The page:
I am coming from the other direction: started using
pthreads in my application, which I recently replaced with C++11's
std::thread. Now, I am playing with higher-level constructs like the pseudo-boost threadpool, and even more abstract, Intel's Threading Building Blocks. I would consider GCD to be at or even higher than TBB.
A few comments:
- imho, pthread is not more complex than GCD: at its basic core, pthread actually contains very few commands (just a handful: using just the ones mentioned in the OP will give you 95%+ of the functionality that you ever need). Like any lower-level library, it's how you put them together and how you use it which gives you its power. Don't forget that the ultimately, libraries like GCD and TBB will call a threading library like
- sometimes, it's not what you use, but how you use it, which determines success vs failure. As proponents of the library, TBB or GCD will tell you about all the benefits of using their libraries, but until you try them out in a real application context, all of it is of theoretical benefit. For example, when I read about how easy it was to use a finely-grained parallel_for, I immediately used it in a task for which I thought could benefit from parallelism. Naturally, I, too, was drawn by the fact that TBB would handle all the details about optimal loading balancing and thread allocation. The result? TBB took five times longer than the single-threaded version! But I do not blame TBB: in retrospect, this is obviously a case of a misuse of the parallel_for: when I read the fine-print, I discovered the overhead involved in using parallel_for and posited that in my case, the costs of context-switching and added function calls outweighed the benefits of using multiple threads. So you must profile your case to see which one will run faster. You may have to reorganize your algorithm to use less threading overhead.
- why does this happen? How can pthread or no threads be faster than a GCD or a TBB? When a designer designs GCD or TBB, he must make assumptions about the environment in which tasks will run. In fact, the library must be general enough that it can handle strange, unforseen use-cases by the developer. These general implementations will not come for free. On the plus-side, a library will query the hardware and the current running environment to do a better job of load-balancing. Will it work to your benefit? The only way to know is to try it out.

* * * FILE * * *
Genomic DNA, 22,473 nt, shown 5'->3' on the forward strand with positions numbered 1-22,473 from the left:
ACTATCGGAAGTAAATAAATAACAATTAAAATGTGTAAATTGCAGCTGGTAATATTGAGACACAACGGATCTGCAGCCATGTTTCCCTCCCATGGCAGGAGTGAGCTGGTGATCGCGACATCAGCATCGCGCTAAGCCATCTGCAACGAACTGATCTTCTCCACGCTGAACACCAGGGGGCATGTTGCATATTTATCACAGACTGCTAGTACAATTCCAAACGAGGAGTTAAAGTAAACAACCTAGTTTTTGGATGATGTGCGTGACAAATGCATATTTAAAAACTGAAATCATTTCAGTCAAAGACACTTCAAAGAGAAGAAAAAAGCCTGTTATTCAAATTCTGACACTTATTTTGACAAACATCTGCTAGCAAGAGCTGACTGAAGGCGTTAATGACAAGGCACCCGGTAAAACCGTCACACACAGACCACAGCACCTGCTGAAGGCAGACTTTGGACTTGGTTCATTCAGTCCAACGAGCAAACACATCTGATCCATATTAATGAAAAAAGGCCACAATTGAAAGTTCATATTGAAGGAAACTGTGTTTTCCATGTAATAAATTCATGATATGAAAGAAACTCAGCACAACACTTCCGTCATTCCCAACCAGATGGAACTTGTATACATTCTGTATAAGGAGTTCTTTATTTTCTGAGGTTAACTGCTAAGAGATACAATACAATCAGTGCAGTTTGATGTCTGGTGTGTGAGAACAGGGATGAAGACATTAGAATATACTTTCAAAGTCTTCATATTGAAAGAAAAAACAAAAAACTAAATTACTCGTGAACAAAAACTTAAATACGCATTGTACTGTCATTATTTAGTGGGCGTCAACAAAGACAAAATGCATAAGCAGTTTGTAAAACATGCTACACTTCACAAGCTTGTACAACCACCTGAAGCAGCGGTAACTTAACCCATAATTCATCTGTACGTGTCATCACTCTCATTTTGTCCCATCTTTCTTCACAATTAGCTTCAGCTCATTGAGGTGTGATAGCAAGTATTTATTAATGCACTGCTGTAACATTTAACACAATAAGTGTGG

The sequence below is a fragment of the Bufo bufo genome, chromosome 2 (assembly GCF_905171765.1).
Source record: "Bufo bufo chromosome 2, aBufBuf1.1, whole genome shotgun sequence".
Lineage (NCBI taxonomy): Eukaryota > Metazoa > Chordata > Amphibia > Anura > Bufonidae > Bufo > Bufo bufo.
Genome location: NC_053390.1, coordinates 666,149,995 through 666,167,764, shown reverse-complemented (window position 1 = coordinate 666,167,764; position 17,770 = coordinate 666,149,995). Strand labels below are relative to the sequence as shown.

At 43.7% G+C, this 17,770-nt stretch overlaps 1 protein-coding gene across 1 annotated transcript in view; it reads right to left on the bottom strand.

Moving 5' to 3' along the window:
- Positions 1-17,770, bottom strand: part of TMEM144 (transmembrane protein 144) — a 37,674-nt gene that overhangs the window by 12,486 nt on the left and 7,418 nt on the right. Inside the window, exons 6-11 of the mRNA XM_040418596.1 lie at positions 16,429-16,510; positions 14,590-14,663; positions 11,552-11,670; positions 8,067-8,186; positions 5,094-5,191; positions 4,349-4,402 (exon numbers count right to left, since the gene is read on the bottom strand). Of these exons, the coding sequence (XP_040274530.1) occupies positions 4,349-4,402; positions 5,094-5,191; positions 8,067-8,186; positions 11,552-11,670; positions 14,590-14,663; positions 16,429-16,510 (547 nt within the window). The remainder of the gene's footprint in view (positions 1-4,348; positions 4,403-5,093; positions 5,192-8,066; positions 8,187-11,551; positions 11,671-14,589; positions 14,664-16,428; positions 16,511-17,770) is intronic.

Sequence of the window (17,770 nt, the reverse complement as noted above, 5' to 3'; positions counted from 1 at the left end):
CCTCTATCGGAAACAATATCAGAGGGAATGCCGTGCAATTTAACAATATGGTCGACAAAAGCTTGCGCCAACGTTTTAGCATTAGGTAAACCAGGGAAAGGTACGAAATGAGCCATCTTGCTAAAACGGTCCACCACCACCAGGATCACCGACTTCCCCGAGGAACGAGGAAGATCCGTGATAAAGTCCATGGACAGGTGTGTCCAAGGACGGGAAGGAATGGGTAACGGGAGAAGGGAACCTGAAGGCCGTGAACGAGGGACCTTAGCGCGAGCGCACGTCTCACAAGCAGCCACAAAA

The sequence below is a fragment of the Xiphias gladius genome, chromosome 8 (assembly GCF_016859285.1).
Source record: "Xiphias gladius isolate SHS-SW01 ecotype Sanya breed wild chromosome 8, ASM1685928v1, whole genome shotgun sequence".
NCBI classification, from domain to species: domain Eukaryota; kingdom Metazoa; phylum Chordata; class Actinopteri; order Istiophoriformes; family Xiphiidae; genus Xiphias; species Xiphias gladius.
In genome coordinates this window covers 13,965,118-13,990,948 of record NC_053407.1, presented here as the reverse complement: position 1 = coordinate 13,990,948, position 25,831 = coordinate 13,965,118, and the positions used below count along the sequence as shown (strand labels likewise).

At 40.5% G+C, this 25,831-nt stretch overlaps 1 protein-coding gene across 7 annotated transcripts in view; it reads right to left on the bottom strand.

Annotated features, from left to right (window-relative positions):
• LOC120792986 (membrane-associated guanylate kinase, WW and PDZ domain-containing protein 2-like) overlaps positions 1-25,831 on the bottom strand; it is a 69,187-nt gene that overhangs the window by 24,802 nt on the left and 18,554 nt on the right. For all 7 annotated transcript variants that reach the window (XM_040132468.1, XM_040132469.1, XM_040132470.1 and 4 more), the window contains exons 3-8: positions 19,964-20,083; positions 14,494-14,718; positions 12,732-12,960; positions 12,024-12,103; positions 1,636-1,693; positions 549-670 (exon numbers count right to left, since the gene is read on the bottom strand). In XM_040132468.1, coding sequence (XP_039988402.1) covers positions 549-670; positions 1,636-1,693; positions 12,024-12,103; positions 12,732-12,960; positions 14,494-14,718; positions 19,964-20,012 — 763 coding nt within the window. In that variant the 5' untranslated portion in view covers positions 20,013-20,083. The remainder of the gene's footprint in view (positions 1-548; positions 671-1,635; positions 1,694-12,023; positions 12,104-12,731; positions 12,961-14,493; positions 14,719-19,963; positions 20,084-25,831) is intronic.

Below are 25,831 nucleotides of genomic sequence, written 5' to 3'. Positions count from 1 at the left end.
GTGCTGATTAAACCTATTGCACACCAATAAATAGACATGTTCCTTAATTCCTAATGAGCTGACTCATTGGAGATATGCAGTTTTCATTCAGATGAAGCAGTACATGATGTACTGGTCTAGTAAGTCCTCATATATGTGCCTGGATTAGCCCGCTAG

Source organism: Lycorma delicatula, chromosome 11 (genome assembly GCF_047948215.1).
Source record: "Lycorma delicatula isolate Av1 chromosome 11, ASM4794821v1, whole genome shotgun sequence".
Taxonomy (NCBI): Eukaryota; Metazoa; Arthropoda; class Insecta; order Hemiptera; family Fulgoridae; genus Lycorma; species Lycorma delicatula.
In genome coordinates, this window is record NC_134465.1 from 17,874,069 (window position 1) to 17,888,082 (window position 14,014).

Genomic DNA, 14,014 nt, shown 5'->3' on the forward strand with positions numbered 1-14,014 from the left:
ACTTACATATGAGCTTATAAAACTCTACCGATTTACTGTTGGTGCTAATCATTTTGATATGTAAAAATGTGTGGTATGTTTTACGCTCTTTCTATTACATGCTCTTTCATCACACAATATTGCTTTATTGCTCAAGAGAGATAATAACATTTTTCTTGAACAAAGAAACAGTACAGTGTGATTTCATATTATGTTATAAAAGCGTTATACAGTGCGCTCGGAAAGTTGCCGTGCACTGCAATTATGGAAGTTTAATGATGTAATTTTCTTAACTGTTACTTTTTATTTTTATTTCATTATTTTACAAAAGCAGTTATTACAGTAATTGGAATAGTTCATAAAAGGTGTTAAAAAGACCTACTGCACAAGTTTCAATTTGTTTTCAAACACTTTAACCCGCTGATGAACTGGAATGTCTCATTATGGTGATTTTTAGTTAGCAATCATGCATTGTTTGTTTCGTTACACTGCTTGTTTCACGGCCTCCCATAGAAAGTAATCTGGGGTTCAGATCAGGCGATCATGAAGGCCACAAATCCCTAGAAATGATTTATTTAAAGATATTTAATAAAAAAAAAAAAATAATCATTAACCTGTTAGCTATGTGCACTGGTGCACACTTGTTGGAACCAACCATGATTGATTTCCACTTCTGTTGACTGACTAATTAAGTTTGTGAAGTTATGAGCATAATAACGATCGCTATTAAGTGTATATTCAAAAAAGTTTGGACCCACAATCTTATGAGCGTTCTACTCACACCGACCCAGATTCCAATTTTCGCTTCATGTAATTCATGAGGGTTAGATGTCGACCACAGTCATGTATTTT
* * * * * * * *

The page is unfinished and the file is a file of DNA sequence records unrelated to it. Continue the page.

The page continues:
- is there any benefit to learning lower-level libraries like
std::thread when higher-level libraries are available? The answer is a resounding YES. The advantage of using higher-level libraries is, abstraction from the implementation details. The disadvantage of using higher-level libraries is also abstraction from the implementation details. When using
pthreads, I am supremely aware of shared state and lifetimes of objects, because if I let my guard down, especially in a medium to large size project, I can very easily get race conditions or memory faults. Do these problems go away when I use a higher-level library? Not really. It seems like I don't need to think about them, but in fact, if I get sloppy with those details, the library implementation will also crash. So you will find that if you understand the lower-level constructs, all those libraries actually make sense, because at some point, you will be thinking about implementing them yourself, if you use the lower-level calls. Of course, at that point, it's usually better to use a time-tested and debugged library call.
So, let's break down the possible implementations:
- TBB/GCD library calls: greatest benefit is for beginners of threading. They have lower barriers to entry compared to learning lower level libraries. However, they also ignore/hide some of the traps of using multi-threading. Dynamic load balancing will make your application more portable without additional coding on your part.
std::thread calls: there are actually very few calls to learn, but to use them correctly takes attention to detail and deep awareness of how your application works. If you can understand threads at this level, the APIs of higher-level libraries will certainly make more sense.
- single-threaded algorithm: let us not forget the benefits of a simple single-threaded segment. For most applications, a single-thread is easier to understand and much less error-prone than multi-threading. In fact, in many cases, it may be the appropriate design choice. The fact of the matter is, a real application goes through various multi-threading phases and single-threading phases: there may be no need to be multi-threaded all the time.
Which one is fastest? The surprising truth is, it could be any of the three of the above. To get speed benefits of multi-threading, you may need to drastically reorganize your algorithms. Whether or not the benefits outweigh the costs is highly case-dependent.
Oh, and the OP asked about cases where a thread_pool is not appropriate. Easy case: if you have a tight loop that does not require many cycles per loop to compute, using thread_pool may cost more than the benefits without serious reworking. Also be aware of the overhead of function calls like lambda through thread pools vs the use of a single tight loop.
For most applications, multi-threading is a kind of optimization, so do it at the right time and in the right places.